NPDB is intended to augment, not replace, traditional forms of credential review. It serves as a resource to assist hospitals, state licensing boards, and other credentialing entities in conducting independent investigations of the qualifications of health care practitioners. It should be viewed as a supplement to a process of comprehensive and careful review of professional credentials.
NPDB contains information only on those health care practitioners on whose behalf a malpractice payment is made or against whom an adverse action is taken by a state licensing authority, a health care entity, or a professional society. Insurance companies and other entities must report to NPDB any malpractice payment they make on behalf of physicians, dentists, and other health professionals. State medical and dental boards must report disciplinary actions taken against health care practitioners.
Health care entities such as hospitals must report decisions that adversely affect, for more than 30 days, the clinical privileges of a health care practitioner. Professional societies must report adverse actions regarding members. Adverse actions on privileges or professional society membership are reportable only if they have been reached through formal peer review activity (see figure above). Information in NPDB identifies the practitioner, the entity that made the report(s), and the kind of report that was made (malpractice payment, adverse action). Access to individual practitioner information in NPDB is limited to state medical and dental boards, health care entities with formal peer review, and health care practitioners seeking information about themselves.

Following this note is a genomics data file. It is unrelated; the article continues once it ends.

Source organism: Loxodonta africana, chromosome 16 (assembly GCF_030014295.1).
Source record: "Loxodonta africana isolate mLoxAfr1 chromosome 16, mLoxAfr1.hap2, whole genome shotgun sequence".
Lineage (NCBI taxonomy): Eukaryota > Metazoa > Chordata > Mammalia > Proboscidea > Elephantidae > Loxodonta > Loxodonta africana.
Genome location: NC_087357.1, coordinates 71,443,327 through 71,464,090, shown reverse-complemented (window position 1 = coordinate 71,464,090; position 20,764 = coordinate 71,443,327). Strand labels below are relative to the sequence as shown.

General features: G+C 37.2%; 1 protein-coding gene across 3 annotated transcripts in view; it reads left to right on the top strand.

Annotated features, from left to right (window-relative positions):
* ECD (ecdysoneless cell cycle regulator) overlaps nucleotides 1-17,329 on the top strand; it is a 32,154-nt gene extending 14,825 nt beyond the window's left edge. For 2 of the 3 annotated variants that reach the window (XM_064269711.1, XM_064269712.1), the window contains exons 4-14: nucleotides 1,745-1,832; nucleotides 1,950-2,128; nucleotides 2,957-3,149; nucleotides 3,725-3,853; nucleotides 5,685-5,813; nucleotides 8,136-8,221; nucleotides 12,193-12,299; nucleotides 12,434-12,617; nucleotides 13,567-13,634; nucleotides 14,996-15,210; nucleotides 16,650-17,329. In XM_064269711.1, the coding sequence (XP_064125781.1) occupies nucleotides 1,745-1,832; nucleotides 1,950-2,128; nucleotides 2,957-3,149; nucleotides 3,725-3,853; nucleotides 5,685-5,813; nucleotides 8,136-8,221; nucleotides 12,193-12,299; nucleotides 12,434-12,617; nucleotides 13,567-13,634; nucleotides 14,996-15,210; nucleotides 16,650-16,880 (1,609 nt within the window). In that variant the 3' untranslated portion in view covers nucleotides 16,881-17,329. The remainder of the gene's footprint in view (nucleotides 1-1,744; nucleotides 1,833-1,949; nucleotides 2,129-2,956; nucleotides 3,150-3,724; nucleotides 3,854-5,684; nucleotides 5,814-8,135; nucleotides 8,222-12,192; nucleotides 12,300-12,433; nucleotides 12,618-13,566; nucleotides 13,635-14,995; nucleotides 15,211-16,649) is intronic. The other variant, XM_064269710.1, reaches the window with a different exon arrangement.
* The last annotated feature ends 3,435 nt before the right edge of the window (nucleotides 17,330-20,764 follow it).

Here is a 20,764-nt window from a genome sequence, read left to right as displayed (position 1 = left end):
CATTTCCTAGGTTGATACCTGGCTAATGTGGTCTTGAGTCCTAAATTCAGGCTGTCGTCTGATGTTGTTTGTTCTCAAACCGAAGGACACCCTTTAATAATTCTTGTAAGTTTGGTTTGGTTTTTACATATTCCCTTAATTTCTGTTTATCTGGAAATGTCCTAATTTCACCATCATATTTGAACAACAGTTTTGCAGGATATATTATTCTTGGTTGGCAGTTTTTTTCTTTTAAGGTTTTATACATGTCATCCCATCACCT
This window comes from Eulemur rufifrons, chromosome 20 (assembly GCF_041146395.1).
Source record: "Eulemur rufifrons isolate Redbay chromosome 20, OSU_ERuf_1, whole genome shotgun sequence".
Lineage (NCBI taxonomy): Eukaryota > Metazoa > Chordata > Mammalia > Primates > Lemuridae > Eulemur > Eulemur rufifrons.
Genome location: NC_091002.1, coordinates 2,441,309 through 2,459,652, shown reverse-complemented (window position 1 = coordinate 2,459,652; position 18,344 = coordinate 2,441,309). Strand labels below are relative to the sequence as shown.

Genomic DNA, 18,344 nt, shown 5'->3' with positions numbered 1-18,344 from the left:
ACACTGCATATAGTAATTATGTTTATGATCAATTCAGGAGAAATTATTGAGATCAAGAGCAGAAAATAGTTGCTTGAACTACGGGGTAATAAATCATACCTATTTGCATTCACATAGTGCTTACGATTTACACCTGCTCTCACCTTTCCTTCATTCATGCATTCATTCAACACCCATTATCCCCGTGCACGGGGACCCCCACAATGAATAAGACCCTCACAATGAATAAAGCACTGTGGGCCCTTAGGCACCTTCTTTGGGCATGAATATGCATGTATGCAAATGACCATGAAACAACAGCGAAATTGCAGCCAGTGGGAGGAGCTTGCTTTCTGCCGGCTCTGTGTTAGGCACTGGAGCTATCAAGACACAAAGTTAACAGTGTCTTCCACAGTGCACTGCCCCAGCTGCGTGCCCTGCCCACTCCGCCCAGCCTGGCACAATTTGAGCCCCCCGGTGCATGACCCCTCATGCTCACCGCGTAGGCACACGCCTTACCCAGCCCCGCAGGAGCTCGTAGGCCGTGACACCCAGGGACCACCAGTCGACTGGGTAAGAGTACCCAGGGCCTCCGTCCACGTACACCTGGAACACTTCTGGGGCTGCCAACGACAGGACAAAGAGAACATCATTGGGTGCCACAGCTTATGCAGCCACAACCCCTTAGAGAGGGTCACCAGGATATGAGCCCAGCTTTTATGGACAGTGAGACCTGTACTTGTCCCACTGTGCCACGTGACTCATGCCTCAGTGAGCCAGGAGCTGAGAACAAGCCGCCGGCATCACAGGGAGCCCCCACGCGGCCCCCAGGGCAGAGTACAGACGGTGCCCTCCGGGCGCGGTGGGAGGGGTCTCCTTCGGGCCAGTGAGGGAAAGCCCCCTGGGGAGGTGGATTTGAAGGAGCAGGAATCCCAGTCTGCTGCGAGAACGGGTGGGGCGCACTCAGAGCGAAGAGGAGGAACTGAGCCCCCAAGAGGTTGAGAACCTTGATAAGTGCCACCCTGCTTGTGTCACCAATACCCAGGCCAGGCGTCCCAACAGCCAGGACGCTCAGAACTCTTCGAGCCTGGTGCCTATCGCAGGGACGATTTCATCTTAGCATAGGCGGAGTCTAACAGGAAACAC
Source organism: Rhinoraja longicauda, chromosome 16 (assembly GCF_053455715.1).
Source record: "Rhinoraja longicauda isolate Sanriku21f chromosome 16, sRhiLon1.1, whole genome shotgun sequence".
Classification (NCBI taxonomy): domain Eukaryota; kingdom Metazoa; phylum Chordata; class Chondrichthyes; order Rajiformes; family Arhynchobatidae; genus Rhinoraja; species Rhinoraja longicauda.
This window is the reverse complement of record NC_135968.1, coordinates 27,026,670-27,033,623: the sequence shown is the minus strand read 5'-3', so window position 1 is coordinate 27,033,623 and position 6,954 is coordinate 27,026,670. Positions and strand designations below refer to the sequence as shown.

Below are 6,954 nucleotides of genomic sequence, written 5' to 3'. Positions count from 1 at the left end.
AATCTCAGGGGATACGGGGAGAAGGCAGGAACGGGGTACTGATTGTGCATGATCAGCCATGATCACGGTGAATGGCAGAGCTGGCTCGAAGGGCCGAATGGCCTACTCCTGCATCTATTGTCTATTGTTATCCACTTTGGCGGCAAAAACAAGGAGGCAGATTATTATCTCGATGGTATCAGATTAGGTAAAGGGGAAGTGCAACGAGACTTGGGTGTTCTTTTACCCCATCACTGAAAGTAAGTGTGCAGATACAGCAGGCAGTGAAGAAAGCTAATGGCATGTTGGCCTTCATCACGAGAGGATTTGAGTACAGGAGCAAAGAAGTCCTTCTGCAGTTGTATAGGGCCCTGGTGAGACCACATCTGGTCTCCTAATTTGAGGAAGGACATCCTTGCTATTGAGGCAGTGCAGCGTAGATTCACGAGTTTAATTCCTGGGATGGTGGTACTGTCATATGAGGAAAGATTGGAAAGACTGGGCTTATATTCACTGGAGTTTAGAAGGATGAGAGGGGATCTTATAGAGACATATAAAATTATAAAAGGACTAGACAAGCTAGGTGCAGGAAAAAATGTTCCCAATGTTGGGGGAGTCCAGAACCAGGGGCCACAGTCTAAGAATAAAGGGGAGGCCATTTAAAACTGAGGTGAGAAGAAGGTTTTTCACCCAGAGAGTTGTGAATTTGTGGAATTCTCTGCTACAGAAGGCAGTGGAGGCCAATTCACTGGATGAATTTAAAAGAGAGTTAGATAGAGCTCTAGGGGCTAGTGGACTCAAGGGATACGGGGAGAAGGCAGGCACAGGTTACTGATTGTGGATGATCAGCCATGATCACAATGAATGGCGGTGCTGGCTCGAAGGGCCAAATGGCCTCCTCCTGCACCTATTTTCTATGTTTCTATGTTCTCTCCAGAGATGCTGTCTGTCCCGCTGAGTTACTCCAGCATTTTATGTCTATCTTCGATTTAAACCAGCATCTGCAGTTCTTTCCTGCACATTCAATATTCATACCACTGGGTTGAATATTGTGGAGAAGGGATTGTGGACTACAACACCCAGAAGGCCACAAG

NPDB has been a source of controversy among some health care organizations and practitioners. Some in the field worry about the adequacy of its safeguards to ensure confidentiality of NPDB information. Access to the Paramax facility and the data is governed by strict security precautions precautions Infectious disease The constellation of activities intended to minimize exposure to an infectious agent; precautions imply that the isolation of an infected Pt is optional, but not mandatory. imposed by the Department of Health and Human Services Noun 1. Department of Health and Human Services - the United States federal department that administers all federal programs dealing with health and welfare; created in 1979
Health and Human Services, HHS (HHS HHS Department of Health and Human Services. ) and the Department of Defense. HHS certified See certification. the security of the system on March 1991. Any organization that reports to or queries NPDB must certify cer·ti·fy
v. cer·ti·fied, cer·ti·fy·ing, cer·ti·fies
a. To confirm formally as true, accurate, or genuine.
b. in writing that it is authorized au·thor·ize
tr.v. au·thor·ized, au·thor·iz·ing, au·thor·iz·es
1. To grant authority or power to.